Fig. 4 GO289 affects phosphorylation of clock proteins.

(A) Phosphorylation sites inhibited by GO289. HEK293T cells expressing Flag-tagged mouse clock proteins and CK2α were treated with GO289. Immunoprecipitated clock proteins were subjected to LC-MS/MS analysis. Phosphorylation level was calculated by dividing spectra number of phosphorylated peptides with total peptides (ratio). Effect of GO289 was defined as the ratio of the GO289-treated sample to the control sample (GO289/control). Sites abundantly phosphorylated (ratio of control sample ≥ 0.1) and inhibited by GO289 (GO289/control ≤ 0.5) are shown. (B and C) Phosphorylation of PER2(680-705) peptide by CK2. (B) Activity of CK2 and CKIδ was analyzed by measuring ATP levels (n = 3 to 6). (C) Ser/Thr residues were mutated to Ala (n = 2 to 4), and ATP half-life is plotted in the right panel. ****P < 0.0001, ***P < 0.001, **P < 0.01 against no peptide control. (D) Effect of GO289 on circadian rhythms of Bmal1-Luc reporter in wild-type and Per2 knockout cells. Period changes compared to the DMSO control are plotted in the right panel (n = 3 to 4). P values are against wild-type cells. (E) Effect of GO289 on BMAL1 S90 phosphorylation. Mouse NIH-3T3 cells were treated with 10 μM GO289 for different times and subjected to immunoprecipitation/immunoblotting with specific antibodies.

To evaluate the role of PER2 phosphorylation by CK2 in period regulation, we applied GO289 to Per2 knockout cells differentiated from ES cells. Period lengthening of Bmal1-Luc rhythms by GO289 was slightly enhanced in Per2 knockout cells compared to wild-type cells (Fig. 4D), supporting a functional interaction between CK2 and PER2. However, since the period-changing effects of GO289 were not abolished in Per2 knockout cells, CK2 substrates other than PER2 might also be involved in GO289-dependent changes in circadian period. Our phosphoproteomic analysis identified candidate phosphorylation sites in CRY1, CLOCK, and BMAL1, in addition to those in PER2 (Fig. 4A). As for the previously reported CK2-site BMAL1 S90, only one spectrum of the phosphorylated peptide was observed in both control and GO289-treated conditions, but immunoblot analysis using a specific antibody against S90-phosphorylated BMAL1 revealed its down-regulation by GO289 as represented by reduction of immunoreactivity (Fig. 4E). The band of S90-phosphorylated BMAL1 became broad possibly because of phosphorylation-dependent acetylation and SUMOylation of BMAL1 (38). Thus, it is likely that CK2 targets multiple protein substrates for its strong effect on circadian period, and GO289 provides an important tool to further investigate CK2-dependent phosphorylation of clock proteins and how this might regulate circadian period.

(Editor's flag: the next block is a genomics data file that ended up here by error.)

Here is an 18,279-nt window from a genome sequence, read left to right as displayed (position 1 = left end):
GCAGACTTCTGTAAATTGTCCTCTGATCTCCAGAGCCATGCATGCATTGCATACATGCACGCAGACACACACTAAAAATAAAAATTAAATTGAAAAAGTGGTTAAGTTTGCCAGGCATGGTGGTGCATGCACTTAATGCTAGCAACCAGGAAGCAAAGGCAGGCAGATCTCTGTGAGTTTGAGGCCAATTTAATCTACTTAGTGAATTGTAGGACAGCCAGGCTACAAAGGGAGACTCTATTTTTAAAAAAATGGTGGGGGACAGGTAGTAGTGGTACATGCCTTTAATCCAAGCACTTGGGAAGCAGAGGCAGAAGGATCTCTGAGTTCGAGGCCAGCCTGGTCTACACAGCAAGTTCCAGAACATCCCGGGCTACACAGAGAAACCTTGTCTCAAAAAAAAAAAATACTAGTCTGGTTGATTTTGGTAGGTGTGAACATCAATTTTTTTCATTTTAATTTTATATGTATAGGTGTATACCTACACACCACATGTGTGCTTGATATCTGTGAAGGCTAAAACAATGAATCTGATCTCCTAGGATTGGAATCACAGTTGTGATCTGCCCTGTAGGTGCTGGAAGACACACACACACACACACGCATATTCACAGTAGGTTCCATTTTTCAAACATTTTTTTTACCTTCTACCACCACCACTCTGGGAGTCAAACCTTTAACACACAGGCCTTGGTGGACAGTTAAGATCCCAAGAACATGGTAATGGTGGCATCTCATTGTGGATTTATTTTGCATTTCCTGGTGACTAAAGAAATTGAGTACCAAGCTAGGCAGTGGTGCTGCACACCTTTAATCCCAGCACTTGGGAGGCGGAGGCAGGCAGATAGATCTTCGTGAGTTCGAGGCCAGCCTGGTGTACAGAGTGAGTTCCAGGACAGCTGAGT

Regulation of cancer cell growth by GO289

In addition to regulating the circadian clock, CK2 plays important roles in cell growth and apoptosis, and elevated CK2 levels are associated with tumorigenesis (27, 28). Because perturbation of circadian clock function is linked to cancer (39), CK2 may be a key molecule connecting them. We therefore analyzed the effect of GO289 on cell growth in human renal cell carcinoma (RCC) cell lines, whose circadian properties have been characterized previously (40). Growth of Caki-2, A498, and 769-P cells was strongly inhibited by GO289, while that of 786-O, RCC4+vec, RCC4+VHL, A704, and ACHN cells was less affected (Fig. 5A). Similarly, CX-4945 inhibited growth of Caki-2 cells but had less of an effect in A704 and ACHN cells (fig. S4A), demonstrating cell type–dependent regulation of growth by CK2. We observed that Bmal1 reporter induction (40) correlated well with GO289 sensitivity (Fig. 5B), suggesting an interaction between clock function and CK2-dependent growth inhibition.